Subscribe to Newsletter

Experiencing Okinawa’s Naha + Ninjin Shiri-Shiri RECIPE

When reminiscing about Okinawa, what comes to mind? Instantly, the crystal-clear beaches, the perfect outdoor weather, sitting at a local bar enjoying an Orion Beer, the simple pleasure of meeting the smiling locals and sampling the delicious food which is uniquely different to other parts of Japan.


Naha is the main gateway city of the Okinawan islands.  It is a vibrant city, a mix of ancient traditions with a modern touch yet with a laid-back atmosphere of a sub-tropical island paradise. 


This is no busy Tokyo or bustling Osaka; Okinawa is vastly different to the rest of the country – mainly due to its island geography and unique history and culture under the Ryukyu Kingdom.


Kokusai Dori ©Okinawa Convention and Visitors Bureau


Naha’s main street, Kokusai-Dori is busy, filled with a wide variety of stores, gift shops, island fashion boutiques and traditional Ryukyu glass or Yachimun Pottery to just name a few, while branching off Kokusai Dori opens a wealth of shopping arcades with a variety of independent market stalls.  


As we wander through the streets around Kokusai-Dori, we find ourselves in the delightful neighbourhood of Tsuboya, Naha’s famous ceramics neighbourhood and home of Yachimun pottery. The traditional style, colours and designs reflect Okinawa’s natural landscapes. For the ultimate personalised souvenir, you can attend a hands-on pottery workshop and work on your very own masterpiece – why not try your hand at making your own Shisa, a traditional guardian lion dog statue that you will see scattered all over Okinawa on your travels.


Shisa Statue ©Okinawa Convention and Visitors Bureau


One of the ways to best appreciate the rich culture of Okinawa is to not only eat its delicious food, but to learn to cook these dishes for yourself.  In Naha, we take the Yonner Food Cooking Class with owner and teacher, Kayo Kazumi. We meet Kayo at the Makishi Public Market, Naha’s main food market and for the next hour we follow her through the various stalls, buying the ingredients we will use to prepare our lunch. Before we leave the markets, we stop to try some Sata Andagi, an Okinawan Donut made with Okinawan brown sugar – a delicious treat before we start cooking!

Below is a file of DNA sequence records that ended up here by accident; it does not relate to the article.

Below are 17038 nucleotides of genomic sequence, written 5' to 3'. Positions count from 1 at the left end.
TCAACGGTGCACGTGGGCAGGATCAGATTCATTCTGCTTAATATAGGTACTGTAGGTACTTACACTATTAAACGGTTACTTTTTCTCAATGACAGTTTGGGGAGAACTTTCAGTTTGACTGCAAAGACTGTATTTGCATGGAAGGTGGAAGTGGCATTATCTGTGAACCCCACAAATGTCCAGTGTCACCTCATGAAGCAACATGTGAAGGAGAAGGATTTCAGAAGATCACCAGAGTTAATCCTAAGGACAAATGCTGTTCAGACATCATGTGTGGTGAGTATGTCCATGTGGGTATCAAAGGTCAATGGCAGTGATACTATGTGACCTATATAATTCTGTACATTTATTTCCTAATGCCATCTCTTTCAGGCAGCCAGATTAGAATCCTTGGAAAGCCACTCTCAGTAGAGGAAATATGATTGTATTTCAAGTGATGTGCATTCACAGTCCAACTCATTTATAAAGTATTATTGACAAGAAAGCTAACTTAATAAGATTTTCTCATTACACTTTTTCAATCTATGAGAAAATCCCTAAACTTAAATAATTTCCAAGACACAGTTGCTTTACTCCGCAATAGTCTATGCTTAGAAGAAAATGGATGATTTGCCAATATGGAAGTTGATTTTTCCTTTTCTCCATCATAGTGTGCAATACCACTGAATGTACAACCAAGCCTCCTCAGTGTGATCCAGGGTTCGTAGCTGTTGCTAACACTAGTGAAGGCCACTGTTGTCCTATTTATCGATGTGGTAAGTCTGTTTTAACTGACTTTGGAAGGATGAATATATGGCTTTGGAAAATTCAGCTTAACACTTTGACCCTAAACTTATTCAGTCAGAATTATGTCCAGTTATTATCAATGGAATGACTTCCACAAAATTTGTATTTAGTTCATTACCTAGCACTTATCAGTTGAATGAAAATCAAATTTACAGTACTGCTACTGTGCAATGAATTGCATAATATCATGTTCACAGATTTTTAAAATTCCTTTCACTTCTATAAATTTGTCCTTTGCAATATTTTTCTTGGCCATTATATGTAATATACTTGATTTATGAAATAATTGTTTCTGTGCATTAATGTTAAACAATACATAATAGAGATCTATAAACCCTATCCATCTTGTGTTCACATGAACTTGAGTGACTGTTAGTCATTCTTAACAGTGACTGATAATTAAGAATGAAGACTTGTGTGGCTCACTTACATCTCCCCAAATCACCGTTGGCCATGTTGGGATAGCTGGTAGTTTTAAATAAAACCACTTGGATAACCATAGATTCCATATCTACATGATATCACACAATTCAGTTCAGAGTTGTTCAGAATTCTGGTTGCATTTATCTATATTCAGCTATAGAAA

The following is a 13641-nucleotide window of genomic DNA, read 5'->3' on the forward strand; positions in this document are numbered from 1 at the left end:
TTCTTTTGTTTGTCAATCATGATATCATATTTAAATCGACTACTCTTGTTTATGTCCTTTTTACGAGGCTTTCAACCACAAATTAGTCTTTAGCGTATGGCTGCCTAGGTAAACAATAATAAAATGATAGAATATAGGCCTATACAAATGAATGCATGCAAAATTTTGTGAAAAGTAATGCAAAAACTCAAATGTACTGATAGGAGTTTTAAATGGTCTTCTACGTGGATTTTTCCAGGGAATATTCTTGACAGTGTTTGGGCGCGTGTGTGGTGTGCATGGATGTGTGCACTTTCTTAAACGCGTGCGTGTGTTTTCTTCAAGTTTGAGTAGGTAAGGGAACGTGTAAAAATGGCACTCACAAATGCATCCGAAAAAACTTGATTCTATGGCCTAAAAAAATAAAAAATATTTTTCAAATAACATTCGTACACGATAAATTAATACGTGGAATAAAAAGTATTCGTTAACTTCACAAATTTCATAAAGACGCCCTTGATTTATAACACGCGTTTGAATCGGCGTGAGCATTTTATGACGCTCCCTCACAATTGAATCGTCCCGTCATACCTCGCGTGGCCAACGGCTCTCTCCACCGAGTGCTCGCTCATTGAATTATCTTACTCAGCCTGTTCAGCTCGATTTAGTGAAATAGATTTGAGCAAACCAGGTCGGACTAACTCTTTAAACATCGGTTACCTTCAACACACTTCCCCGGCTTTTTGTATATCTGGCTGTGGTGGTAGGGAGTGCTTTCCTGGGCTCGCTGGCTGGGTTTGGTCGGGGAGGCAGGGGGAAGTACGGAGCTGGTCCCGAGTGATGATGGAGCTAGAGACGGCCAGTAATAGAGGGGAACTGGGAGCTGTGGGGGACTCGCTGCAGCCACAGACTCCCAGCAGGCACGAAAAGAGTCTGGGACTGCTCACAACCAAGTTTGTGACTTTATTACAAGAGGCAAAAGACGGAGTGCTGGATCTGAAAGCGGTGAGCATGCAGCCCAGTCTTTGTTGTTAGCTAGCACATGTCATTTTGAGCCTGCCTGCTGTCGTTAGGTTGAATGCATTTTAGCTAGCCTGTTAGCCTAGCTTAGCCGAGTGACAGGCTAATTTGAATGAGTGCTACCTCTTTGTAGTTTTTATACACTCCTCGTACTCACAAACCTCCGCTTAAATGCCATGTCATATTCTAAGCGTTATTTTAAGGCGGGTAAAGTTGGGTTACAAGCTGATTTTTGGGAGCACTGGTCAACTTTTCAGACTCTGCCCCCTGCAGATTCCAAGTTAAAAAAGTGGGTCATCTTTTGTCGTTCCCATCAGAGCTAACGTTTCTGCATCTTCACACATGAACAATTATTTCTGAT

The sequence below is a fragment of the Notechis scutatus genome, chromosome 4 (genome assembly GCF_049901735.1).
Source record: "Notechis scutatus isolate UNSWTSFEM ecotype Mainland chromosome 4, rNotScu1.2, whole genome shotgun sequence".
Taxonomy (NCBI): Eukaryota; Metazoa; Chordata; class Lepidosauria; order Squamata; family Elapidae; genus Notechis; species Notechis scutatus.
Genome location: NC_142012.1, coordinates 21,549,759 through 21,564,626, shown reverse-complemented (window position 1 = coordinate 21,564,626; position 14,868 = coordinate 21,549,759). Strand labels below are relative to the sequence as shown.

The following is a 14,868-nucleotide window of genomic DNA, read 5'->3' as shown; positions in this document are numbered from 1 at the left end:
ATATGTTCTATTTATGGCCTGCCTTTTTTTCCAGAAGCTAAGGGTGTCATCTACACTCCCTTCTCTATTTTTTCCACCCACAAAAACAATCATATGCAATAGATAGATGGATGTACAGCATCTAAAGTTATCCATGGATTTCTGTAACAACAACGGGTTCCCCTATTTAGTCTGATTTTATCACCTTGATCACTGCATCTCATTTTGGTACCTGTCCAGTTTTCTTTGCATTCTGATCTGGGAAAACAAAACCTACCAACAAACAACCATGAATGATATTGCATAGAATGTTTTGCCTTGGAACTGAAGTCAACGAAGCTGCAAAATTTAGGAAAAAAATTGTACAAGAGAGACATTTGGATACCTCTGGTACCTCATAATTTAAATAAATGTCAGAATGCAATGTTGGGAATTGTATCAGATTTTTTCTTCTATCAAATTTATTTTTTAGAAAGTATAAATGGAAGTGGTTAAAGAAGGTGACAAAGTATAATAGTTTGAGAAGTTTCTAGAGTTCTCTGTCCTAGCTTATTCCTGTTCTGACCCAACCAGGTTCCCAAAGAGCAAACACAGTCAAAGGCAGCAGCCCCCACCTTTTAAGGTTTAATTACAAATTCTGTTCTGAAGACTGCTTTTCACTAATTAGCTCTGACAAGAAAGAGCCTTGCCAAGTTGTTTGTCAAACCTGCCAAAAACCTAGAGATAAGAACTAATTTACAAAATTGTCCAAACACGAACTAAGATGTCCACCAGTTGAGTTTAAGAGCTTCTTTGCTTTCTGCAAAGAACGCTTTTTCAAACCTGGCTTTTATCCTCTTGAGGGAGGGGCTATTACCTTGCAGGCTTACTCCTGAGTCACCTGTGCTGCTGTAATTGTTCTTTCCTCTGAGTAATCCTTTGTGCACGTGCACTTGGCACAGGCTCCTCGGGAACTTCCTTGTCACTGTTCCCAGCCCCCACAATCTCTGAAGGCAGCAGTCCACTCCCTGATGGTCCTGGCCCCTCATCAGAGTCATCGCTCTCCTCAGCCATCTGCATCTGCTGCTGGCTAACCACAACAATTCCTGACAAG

Cooking class | Image supplied by: Yonner Food Cooking Class


In Kayo’s home we start all the prep for cooking under her helpful guidance. Recipes are provided in English. One of the dishes we make is Goya Champuru.  A simple tip is to salt cure the goya (bitter melon) before cooking to reduce its bitterness and intensify the flavour. We also learn how to make Rafute Pork Belly – super tasty!


Rafute ©Okinawa Convention and Visitors Bureau


Kayo also shared the recipe for one of the simplest Okinawan side dishes to make.  While being easy to make, it is super tasty!  Ninjin Shiri Shiri is an Okinawan Style sauteed carrot. Ninjin is carrot in Japanese and “Shiri-Shiri” comes from the sound of slicing the carrot with the grater in Okinawan Dialect (simple right?!). This is a very traditional Okinawan home cooked dish, once you try it, you will love it. The dish is so popular in Okinawa, that each household even has their own designated grater for it.



Serves 4


Image supplied by: Yonner Food Cooking Class



• 300 Grams of Grated Carrot

• 1 Large Can of Tuna

• 2x Eggs (Beaten)

• 2 tbsp Oil

• 1 tsp Salt



1. Peel the skin off the carrot and grate. Place the carrot in a bowl and sprinkle salt over. Let it sit until the carrot becomes soft. (Salt is used to draw out the moisture from the Carrot)

2. Squeeze the grated carrot to remove the moisture.

3. In a hot frying pan, put oil and sauté the carrot.

4. Add the can of Tuna (preferably in Springwater or oil) and sauté a little longer

5. Add some water and cover the frying pan to steam cook.

6. Remove the cover and add the beaten eggs in the pan and mix until evenly coated and cooked.

Serve with a dash of Soy Sauce if you wish, otherwise ENJOY!


For more information on the Yonner Food Cooking Class, visit

For more information on Okinawa, visit


Click here to read the latest issue of traveltalk Click here to read the latest issue of traveltalk
Written by: Antonio Khattar
Published: 18 July 2021

comments powered by Disqus